Well, my new and amazing sound design Charlie A. Franco just finished work on Episode 11 Faux (scheduled for July 1st). Charlie is another UNC Charlotte student, and I'll post a profile of him closer to that date.
But hiring him afforded time to catch up on some much overdue paperwork. (Guh.) It also afforded me some time to listen to podcasts myself while I caught up on some housework, too.
Like many white Americans, I'd never learned about Juneteenth in school, and only vaguely knew about it previously. So I'm using this day to honor the ancestors of Black Americans by learning as much as I can, and by identifying and then enacting practical and immediate things I can do to create equity and justice for Black and Brown Americans, both in my immediate community and more broadly.
Since I know some of my listeners are engaged in the same work, I wanted to share the podcasts to which I've been listening and learning a lot. I'm really grateful to the creators of these podcasts. I'm wont wax eloquent -- I'll just express my deep, deep gratitude and leave it at that for now.
Most of these links are to Apple Podcasts, but most of these can be heard on Google Podcasts, Stitcher, Spotify and many other platforms:
In August of 1619, a ship carrying more than 20 enslaved Africans arrived in the English colony of Virginia. America was not yet America, but this was the moment it began. No aspect of the country that would be formed here has been untouched by the 250 years of slavery that followed. On the 400th anniversary of this fateful moment, it is time to tell the story. “1619” is a New York Times audio series hosted by Nikole Hannah-Jones. You can find more information about it at nytimes.com/1619podcast.
Produced at KUT, In Black America is a long-running, nationally syndicated program dedicated to all facets of the African American experience. John Hanson profiles a diverse selection of current and historically significant figures whose stories help illuminate life in Black America. Guests include civil rights leaders, educators, artists, athletes and writers describing their experiences, achievements and work in chronicling and advancing the quality of African American life.
The Stoop podcast digs into stories that are not always shared out in the open. Hosts Leila Day and Hana Baba start conversations and provide professionally-reported stories about what it means to be black and how we talk about blackness. Come hang out on The Stoop as we dialog about the diaspora.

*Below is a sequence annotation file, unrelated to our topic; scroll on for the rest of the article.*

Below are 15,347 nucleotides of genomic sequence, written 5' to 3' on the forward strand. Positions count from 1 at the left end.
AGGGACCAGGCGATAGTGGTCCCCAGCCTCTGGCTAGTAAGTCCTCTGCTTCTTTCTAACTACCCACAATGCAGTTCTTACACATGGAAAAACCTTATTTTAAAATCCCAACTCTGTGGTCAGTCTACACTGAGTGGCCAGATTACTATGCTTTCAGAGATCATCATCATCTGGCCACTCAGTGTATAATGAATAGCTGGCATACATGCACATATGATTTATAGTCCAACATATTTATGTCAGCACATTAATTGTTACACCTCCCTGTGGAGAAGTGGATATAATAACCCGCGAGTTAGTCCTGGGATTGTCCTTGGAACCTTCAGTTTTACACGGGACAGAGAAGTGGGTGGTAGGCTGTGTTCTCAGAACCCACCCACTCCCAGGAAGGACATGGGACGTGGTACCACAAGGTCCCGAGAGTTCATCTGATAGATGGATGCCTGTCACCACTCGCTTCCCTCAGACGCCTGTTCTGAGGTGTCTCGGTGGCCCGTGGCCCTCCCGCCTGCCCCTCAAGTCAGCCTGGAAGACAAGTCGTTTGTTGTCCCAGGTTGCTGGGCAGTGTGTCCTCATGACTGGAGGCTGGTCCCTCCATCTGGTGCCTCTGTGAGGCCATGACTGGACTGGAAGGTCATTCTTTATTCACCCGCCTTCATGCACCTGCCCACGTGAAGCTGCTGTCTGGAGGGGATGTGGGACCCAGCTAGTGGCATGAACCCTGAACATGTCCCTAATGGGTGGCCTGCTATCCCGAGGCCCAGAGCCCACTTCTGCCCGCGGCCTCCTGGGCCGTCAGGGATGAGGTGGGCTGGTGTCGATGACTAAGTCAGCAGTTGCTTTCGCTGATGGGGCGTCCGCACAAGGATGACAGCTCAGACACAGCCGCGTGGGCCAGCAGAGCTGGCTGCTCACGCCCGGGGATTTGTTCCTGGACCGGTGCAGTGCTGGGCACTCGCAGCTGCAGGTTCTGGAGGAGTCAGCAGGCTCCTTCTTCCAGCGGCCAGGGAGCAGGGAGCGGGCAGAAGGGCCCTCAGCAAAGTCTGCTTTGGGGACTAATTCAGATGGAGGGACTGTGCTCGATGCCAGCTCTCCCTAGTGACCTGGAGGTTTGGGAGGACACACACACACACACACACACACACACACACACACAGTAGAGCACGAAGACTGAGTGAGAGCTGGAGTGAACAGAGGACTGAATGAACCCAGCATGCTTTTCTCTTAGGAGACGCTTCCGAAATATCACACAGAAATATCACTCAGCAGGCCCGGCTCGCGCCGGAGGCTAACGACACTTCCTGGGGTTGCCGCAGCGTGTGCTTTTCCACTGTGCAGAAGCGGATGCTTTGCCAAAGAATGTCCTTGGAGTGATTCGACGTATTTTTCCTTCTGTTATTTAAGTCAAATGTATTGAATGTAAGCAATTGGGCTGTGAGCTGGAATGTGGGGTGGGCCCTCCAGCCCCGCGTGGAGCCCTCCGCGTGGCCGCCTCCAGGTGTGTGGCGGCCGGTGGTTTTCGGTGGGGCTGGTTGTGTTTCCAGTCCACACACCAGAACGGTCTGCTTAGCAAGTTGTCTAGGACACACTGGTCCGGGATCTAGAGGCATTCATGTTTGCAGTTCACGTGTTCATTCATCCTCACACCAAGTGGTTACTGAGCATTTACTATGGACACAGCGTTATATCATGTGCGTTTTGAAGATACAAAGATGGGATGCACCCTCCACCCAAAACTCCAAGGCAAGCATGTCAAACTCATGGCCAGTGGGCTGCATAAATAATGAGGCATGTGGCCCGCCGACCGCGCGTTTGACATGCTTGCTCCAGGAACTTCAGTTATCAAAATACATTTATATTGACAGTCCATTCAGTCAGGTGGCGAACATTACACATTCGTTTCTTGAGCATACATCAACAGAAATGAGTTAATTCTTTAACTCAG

A St. Louis-based podcast that keeps it real about race and class .. .for people somewhere on the woke spectrum.
Note: If you're like me and skeptical that one's own wokeness is actually legitimately woke enough, then this is still a great podcast.
There are several other podcasts I just added to my list and haven't started yet -- so maybe I'll make a follow-up post in another month!
In tandem to the current discourse about racism in America, I've felt growing concern about indigenous communities and how they're grappling with not only police violence, both also coronavirus on top of often depleted healthcare systems. The statistics I've seen are bleak. In the spirit of trying to educate myself in order to serve my students and communities better, I've also started listening to these podcasts. (And am adding others as I'm finding them.)
Native Opinion is a unique Indigenous culture education Radio show & podcast from an American Indian perspective on current affairs. The Hosts of this show are Michael Kickingbear, an enrolled member of the Mashantucket Pequot tribal nation of Connecticut and David GreyOwl, of the Echoda Eastern Band of Cherokee nation of Alabama. Together they present Indigenous views on American history, politics, the environment, and culture. This show is open to all people, and its main focus is to provide education and insight about all things Native American. Sensitive subjects are explored such as American immigration policy, The United States political system. racism in America, plus a whole lot more. Subscribe to the show and receive it each week on your favorite mobile device!
Journalists learn to consider Native American traditions when reporting on crime in Indian Country (Google Podcasts)
By Colleen Keane Albuquerque, NM Listen to journalists work resulting from the John Jay Institutes training on tribal justice reporting.
A live call-in program, engaging noted guests and listeners in a thought-provoking national conversation from a Native perspective. Hosted by Tara Gatewood (Isleta).
Native Voice One (NV1) educates, advocates, and celebrates Indigenous life and culture by providing a radio programs from a Native point of view.